اثر آستانه از نرخ رشد اقتصادی بر توسعه انرژی های تجدید پذیر از تغییر در قیمت انرژی: شواهدی از کشورهای OECD
|کد مقاله||سال انتشار||تعداد صفحات مقاله انگلیسی||ترجمه فارسی|
|12139||2009||7 صفحه PDF||سفارش دهید|
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Publisher : Elsevier - Science Direct (الزویر - ساینس دایرکت)
Journal : Energy Policy, Volume 37, Issue 12, December 2009, Pages 5796–5802
This paper uses a panel threshold regression (PTR) model to investigate the influence that energy prices have on renewable energy development under different economic growth rate regimes. The empirical data are obtained from each of the OECD member-countries over the period from 1997 to 2006. We show that there is one threshold in the regression relationship, which is 4.13% of a one-period lag in the annual gross domestic product (GDP) growth rate. The consumer price index (CPI), in so far as it relates to variations in energy, is significantly positively correlated with the contribution of renewables to energy supply in the regime with higher-economic growth, but there is no relationship in the regime with lower economic growth. Therefore, countries characterized by high-economic growth are able to respond to high energy prices with increases in renewable energy use, while countries characterized by low-economic growth countries tend to be unresponsive to energy price changes when they come to their level of renewable energy.
Greenhouse gases, such as carbon dioxide (CO2) emissions, have resulted in a serious global-warming problem that is believed to have caused extreme changes in the world's climate. In addition, the world is dealing with the dual problems of fossil energy exhaustion and the impact of inflation on economic growth. In the historical statistics on energy CPI and crude oil prices, energy CPI grew rapidly (from 137.4 to 159.7 in 2004), while the West Texas Intermediate Cushing Oil spot price rocketed from $32.81 to $56.17.1 In addition, the IEA (2004) reported that a $10 oil price increase would reduce global GDP by 0.5% thereby giving rise to $225 billion in losses over several years. These shocks have seriously affected macroeconomic growth by raising inflation and unemployment.2 Policy-makers have therefore attempted to implement various fiscal and monetary policies around the world to stabilize macroeconomic conditions. In particular, the promotion of renewable energy has become one of the important strategies introduced in order to mitigate CO2 emissions and find substitutes for fossil energy in the transportation and power generation sectors. Moreover, renewable energy can help serve as a substitute for fossil fuels and thereby reduce man-made emissions of greenhouse gases upon meeting the future energy needs of developing countries. On January 23, 2008, the European Commission put forth an integrated proposal for climate action, which includes a directive that sets an overall binding target for the European Union of 20% renewable energy and a 10% minimum target for the share of biofuels in overall gasoline and diesel consumption in the transportation sector by 2020. However, because the utilization of renewable energy resources (e.g., wind power, solar or photovoltaic cells, and biomass) has often given rise to cost disadvantages, their successful performance frequently depends on support schemes. Therefore, most advanced countries have introduced various incentive mechanisms to increase their production and utilization of renewable energy. These mechanisms include feed-in tariffs, renewable portfolio standards, financing preferences, tax credits, and investment and research subsidies. As far as past studies are concerned, investments in renewable energy technologies will result in an increase in GDP. However, the exploitation of massive renewable energy resources will dampen economic activities through the mechanism of the consumer price index, which will be pushed upwards by higher energy prices. Awerbuch and Sauter (2006) argue that the wealth released by avoiding the negative relationship between oil prices and GDP provides sources of deployment of renewable energy. If this statement is true, low-growth countries are incapable of maintaining renewable energy incentive policies when economic circumstances become unfavorable over a long period of time. The statement also implies that high-growth countries can more easily handle the pressure from steep increases in energy prices than can low-growth countries when meeting their obligations to reduce greenhouse gas emissions. From the above discussion, another question arises. What kinds of economic growth measures are necessary to change renewable energy development in the future? It is important for policy-makers to have access to knowledge regarding the critical value of energy development. Our empirical results are helpful in interpreting why policy-makers ignore powerful cost reductions and other benefits associated with renewable energy and efficiency. In its empirical work, this paper adopts the panel threshold regression (PTR) method proposed by Hansen (1999) to examine whether the threshold effect of GDP influences renewable energy supply when countries face greater oil price volatility and higher energy prices. The PTR model is developed for non-dynamic panels with individual-specific fixed-effects, which is advantageous to our work in several ways. First, traditional regression functions do not capture variations between OECD countries in terms of renewable energy policies. In particular, every OECD country is a significantly developed economy in its respective region, and every one exists in a different geographic location with different policy-maker attitudes. Therefore, the PTR model can help us to understand that individual observations can be grouped into classes based on the values of a key variable. Second, we also employ a non-standard asymptotic theory of inference and a bootstrap method, which allow for the construction of confidence intervals in assessing the statistical significance of the threshold effect and the testing of hypotheses. The PTR model illustrates that errors tend to be heteroskedastic. This implies that adopting conventional OLS models may lead to incorrect inferences. Finally, the PTR model's sample can be split and thereby more accurately examine whether OECD countries possess significantly different threshold effects. Thus, the PTR model helps us to effectively understand issues related to the problem of renewable energy policy. The panel dataset is drawn from data for the OECD member-countries,3 and the research period extends from 1997 to 2006. From the estimated results, the overall findings show that: (1) a single threshold effect exists, where the optimal threshold effect value is found to be 4.13% for a one-period lag of annual growth, measured as a percentage of GDP; and (2) the threshold effect segments countries into groups with lower- and higher-growth rates. A complete reversal in the estimated slope coefficient exists in the two regimes, such that the CPI of energy variation is significantly and positively correlated with the contribution of renewables to energy supply in the higher-growth regimes, but is insignificantly and negatively correlated with the contribution of renewables to energy supply in the lower-growth regimes. These results also indicate that the different countries’ economic growth during the previous period plays an important role in reforming energy policy. In other words, because of cost considerations, the low-economic growth countries are less willing to enhance their renewable energy development. Conversely, if the previous economic growth rate reaches 4.13% or more, those countries will have an economic surplus to deploy their renewable energy resources. As a consequence, the high-economic growth countries are able to respond to energy price impacts by changing their use of renewable energy, while the low-economic growth countries cannot. Our findings are also consistent with Awerbuch and Sauter (2006) view that, in high-growth countries, a substitution effect arises from renewable energy use so as to avoid the negative relationship between oil prices and GDP. Less-restricted countries, on the other hand, have the ability to adjust to the impact of abrupt changes in energy prices and to maintain sustainable renewable energy development. Furthermore, if a country's wealth is limited, it may tend to concentrate its resources on other fiscal policies and on decreasing renewable energy consumption in order to mitigate the impact of rising energy prices. The remainder of this paper is organized as follows. The next section reviews previous studies on the relationships among renewable energy, economic growth, and energy prices. Section 3 describes the PTR model's estimation methodology. Section 4 describes how the panel data are constructed. Section 5 presents the empirical results of the estimation, which are robust with respect to the threshold effect. The final section summarizes our empirical findings and enables us to draw conclusions.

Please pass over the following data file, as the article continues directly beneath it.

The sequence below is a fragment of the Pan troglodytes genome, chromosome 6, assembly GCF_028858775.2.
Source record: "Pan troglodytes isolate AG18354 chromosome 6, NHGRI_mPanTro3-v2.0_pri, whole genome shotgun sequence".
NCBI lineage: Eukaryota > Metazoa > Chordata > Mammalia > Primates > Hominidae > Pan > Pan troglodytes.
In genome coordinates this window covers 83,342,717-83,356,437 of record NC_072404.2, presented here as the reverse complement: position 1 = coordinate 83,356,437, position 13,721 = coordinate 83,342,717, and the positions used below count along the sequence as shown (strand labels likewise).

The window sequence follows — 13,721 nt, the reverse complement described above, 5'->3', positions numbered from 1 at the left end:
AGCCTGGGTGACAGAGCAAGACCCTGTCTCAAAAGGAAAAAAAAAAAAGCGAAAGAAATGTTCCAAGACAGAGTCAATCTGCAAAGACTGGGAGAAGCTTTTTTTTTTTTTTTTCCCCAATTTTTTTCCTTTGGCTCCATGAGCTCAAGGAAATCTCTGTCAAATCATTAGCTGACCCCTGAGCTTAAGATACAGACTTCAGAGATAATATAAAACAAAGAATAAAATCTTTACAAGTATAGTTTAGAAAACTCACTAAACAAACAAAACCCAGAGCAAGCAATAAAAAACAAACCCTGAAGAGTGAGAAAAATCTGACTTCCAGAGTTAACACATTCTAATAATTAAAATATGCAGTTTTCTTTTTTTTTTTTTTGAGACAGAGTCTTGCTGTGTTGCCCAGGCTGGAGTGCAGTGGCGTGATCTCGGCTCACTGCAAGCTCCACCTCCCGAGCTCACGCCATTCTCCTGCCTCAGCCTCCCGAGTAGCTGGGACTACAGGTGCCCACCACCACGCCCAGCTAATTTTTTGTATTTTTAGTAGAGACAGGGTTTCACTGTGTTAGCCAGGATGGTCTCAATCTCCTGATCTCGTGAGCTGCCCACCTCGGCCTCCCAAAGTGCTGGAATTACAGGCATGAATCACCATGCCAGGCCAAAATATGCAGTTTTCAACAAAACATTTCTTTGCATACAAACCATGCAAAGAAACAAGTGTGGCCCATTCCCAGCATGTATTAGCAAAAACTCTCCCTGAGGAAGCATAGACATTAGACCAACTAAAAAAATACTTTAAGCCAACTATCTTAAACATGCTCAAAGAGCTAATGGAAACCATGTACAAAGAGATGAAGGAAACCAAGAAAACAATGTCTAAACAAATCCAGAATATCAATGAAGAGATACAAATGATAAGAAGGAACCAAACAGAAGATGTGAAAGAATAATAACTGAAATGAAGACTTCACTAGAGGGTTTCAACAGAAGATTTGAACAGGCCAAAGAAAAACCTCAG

نتیجه گیری انگلیسی
The adoption of a renewable energy policy is one important strategy for the mitigation of CO2 emissions and the substitution for fossil energy use in the transportation and power generation sectors. One view that has been put forward is that investment in renewable energy technologies serves to promote macroeconomic growth. An opposing view holds that the exploitation of renewable energy is unfavorable in that it has a depressing effect on economic growth because of productive cost inflation. In the face of such debates, we have employed a PTR model to examine the phenomenon of threshold effects for economic growth that distinguish between energy price impacts and renewable energy development when countries face fluctuations in energy prices. We employed a panel dataset formed across all OECD member-countries over the period from 1997 to 2006. The analytical results are summarized as follows: (1) a single threshold effect was found, with the optimal value for that threshold being found to be 4.13%, based on a one-period lag of the annual GDP growth rate, and (2) the threshold effect is between lower- and higher-growth regimes. The synchronous GDP growth rate did not influence the contribution of renewables to energy supply. This empirical result implies that enhancing the utilization of renewable energy resources does not necessarily accompany economic growth. The CPI of energy variation exhibits a significantly positive relationship with the contribution of renewables to energy supply in the higher-growth regimes, but is insignificant and negative in the lower-growth regimes. The countries with low-economic growth rates in the previous period are found to be less willing to enhance their renewable energy development in order to mitigate the impact of the rise in energy prices if energy prices rise sharply. Conversely, if the previous period's economic growth rate is at least as high as 4.13%, those countries will have an economic surplus to deploy toward renewable energy resources. In conclusion, these countries with high rates of economic growth can respond to energy price impacts by changing their use of renewable energy. By contrast, these countries with low rates of economic growth tend to be unresponsive to energy price changes in the renewable energy use. Then the contribution of renewable energy is price inelastic in low-growth countries. A high-economic growth environment thus provides a buffer against energy price impacts and is beneficial to renewable energy development. We therefore recommend that policy-makers incorporate the level of economic development into their investment decisions regarding renewable energy sources in order to stabilize their economic environments.